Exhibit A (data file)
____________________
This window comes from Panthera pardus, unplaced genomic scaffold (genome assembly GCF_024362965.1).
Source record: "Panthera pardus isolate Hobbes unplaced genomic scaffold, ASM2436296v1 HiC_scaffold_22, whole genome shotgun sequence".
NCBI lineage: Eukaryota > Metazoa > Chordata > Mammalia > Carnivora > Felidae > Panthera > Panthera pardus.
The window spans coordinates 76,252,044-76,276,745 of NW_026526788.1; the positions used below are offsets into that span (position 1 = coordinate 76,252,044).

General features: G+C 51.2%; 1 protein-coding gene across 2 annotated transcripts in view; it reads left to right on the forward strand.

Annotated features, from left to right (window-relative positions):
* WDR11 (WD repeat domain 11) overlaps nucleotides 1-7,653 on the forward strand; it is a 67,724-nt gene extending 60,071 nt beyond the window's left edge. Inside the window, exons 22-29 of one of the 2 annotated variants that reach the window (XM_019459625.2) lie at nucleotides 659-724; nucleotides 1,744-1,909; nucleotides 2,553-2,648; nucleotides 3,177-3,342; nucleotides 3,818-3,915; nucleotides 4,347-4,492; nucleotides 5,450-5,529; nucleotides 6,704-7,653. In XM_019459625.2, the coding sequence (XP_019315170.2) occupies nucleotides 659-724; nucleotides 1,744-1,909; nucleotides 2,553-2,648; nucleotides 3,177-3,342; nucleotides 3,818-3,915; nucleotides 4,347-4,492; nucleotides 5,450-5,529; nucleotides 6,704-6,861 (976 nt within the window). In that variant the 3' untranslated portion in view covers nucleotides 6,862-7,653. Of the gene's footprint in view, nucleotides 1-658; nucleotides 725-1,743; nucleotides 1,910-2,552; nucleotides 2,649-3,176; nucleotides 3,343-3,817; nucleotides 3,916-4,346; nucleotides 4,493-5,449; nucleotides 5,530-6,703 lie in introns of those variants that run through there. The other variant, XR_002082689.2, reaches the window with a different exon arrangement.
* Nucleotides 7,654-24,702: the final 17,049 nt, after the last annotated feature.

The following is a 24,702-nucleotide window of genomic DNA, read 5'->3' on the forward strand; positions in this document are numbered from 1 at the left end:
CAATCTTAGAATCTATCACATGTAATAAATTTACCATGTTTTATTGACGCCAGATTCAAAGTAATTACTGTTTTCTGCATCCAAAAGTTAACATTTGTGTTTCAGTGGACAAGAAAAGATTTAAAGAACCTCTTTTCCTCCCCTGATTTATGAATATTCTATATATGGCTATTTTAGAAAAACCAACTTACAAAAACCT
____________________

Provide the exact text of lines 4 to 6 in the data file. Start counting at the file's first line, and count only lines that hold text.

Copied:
The window spans coordinates 76,252,044-76,276,745 of NW_026526788.1; the positions used below are offsets into that span (position 1 = coordinate 76,252,044).

General features: G+C 51.2%; 1 protein-coding gene across 2 annotated transcripts in view; it reads left to right on the forward strand.

Annotated features, from left to right (window-relative positions):